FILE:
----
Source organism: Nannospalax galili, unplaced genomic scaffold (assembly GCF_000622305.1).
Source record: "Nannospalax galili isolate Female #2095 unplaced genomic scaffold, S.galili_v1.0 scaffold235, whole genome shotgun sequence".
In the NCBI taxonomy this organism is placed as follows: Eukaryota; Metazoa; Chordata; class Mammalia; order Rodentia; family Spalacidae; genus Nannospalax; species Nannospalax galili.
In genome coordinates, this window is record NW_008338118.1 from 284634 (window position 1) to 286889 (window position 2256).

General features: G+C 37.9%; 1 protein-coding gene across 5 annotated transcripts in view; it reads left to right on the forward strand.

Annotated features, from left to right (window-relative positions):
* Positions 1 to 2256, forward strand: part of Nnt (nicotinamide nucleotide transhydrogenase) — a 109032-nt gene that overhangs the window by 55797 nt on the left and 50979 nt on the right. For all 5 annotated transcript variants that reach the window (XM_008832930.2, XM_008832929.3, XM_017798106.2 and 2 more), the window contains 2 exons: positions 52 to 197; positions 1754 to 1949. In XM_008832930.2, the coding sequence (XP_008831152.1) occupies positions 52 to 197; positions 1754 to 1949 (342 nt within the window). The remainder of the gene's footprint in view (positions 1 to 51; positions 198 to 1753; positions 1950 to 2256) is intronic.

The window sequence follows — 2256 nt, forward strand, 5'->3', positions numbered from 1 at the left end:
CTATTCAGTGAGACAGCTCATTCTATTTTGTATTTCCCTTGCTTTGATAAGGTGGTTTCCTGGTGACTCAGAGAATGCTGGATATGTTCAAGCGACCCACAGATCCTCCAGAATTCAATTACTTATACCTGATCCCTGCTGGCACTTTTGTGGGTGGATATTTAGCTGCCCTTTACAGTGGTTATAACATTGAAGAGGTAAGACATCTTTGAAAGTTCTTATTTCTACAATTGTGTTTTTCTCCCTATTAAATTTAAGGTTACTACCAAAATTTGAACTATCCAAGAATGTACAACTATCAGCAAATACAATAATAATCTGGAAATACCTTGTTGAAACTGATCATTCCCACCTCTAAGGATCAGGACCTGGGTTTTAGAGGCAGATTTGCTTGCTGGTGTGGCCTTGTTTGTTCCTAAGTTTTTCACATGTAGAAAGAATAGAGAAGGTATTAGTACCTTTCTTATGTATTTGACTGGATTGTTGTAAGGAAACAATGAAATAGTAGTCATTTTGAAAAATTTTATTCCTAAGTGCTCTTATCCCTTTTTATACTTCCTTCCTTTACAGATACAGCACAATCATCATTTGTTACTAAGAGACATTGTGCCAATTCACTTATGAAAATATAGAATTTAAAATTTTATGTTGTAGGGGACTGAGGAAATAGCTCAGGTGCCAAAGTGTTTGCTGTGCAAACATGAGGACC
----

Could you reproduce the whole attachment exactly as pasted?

Source organism: Nannospalax galili, unplaced genomic scaffold (assembly GCF_000622305.1).
Source record: "Nannospalax galili isolate Female #2095 unplaced genomic scaffold, S.galili_v1.0 scaffold235, whole genome shotgun sequence".
In the NCBI taxonomy this organism is placed as follows: Eukaryota; Metazoa; Chordata; class Mammalia; order Rodentia; family Spalacidae; genus Nannospalax; species Nannospalax galili.
In genome coordinates, this window is record NW_008338118.1 from 284634 (window position 1) to 286889 (window position 2256).

General features: G+C 37.9%; 1 protein-coding gene across 5 annotated transcripts in view; it reads left to right on the forward strand.

Annotated features, from left to right (window-relative positions):
* Positions 1 to 2256, forward strand: part of Nnt (nicotinamide nucleotide transhydrogenase) — a 109032-nt gene that overhangs the window by 55797 nt on the left and 50979 nt on the right. For all 5 annotated transcript variants that reach the window (XM_008832930.2, XM_008832929.3, XM_017798106.2 and 2 more), the window contains 2 exons: positions 52 to 197; positions 1754 to 1949. In XM_008832930.2, the coding sequence (XP_008831152.1) occupies positions 52 to 197; positions 1754 to 1949 (342 nt within the window). The remainder of the gene's footprint in view (positions 1 to 51; positions 198 to 1753; positions 1950 to 2256) is intronic.

The window sequence follows — 2256 nt, forward strand, 5'->3', positions numbered from 1 at the left end:
CTATTCAGTGAGACAGCTCATTCTATTTTGTATTTCCCTTGCTTTGATAAGGTGGTTTCCTGGTGACTCAGAGAATGCTGGATATGTTCAAGCGACCCACAGATCCTCCAGAATTCAATTACTTATACCTGATCCCTGCTGGCACTTTTGTGGGTGGATATTTAGCTGCCCTTTACAGTGGTTATAACATTGAAGAGGTAAGACATCTTTGAAAGTTCTTATTTCTACAATTGTGTTTTTCTCCCTATTAAATTTAAGGTTACTACCAAAATTTGAACTATCCAAGAATGTACAACTATCAGCAAATACAATAATAATCTGGAAATACCTTGTTGAAACTGATCATTCCCACCTCTAAGGATCAGGACCTGGGTTTTAGAGGCAGATTTGCTTGCTGGTGTGGCCTTGTTTGTTCCTAAGTTTTTCACATGTAGAAAGAATAGAGAAGGTATTAGTACCTTTCTTATGTATTTGACTGGATTGTTGTAAGGAAACAATGAAATAGTAGTCATTTTGAAAAATTTTATTCCTAAGTGCTCTTATCCCTTTTTATACTTCCTTCCTTTACAGATACAGCACAATCATCATTTGTTACTAAGAGACATTGTGCCAATTCACTTATGAAAATATAGAATTTAAAATTTTATGTTGTAGGGGACTGAGGAAATAGCTCAGGTGCCAAAGTGTTTGCTGTGCAAACATGAGGACC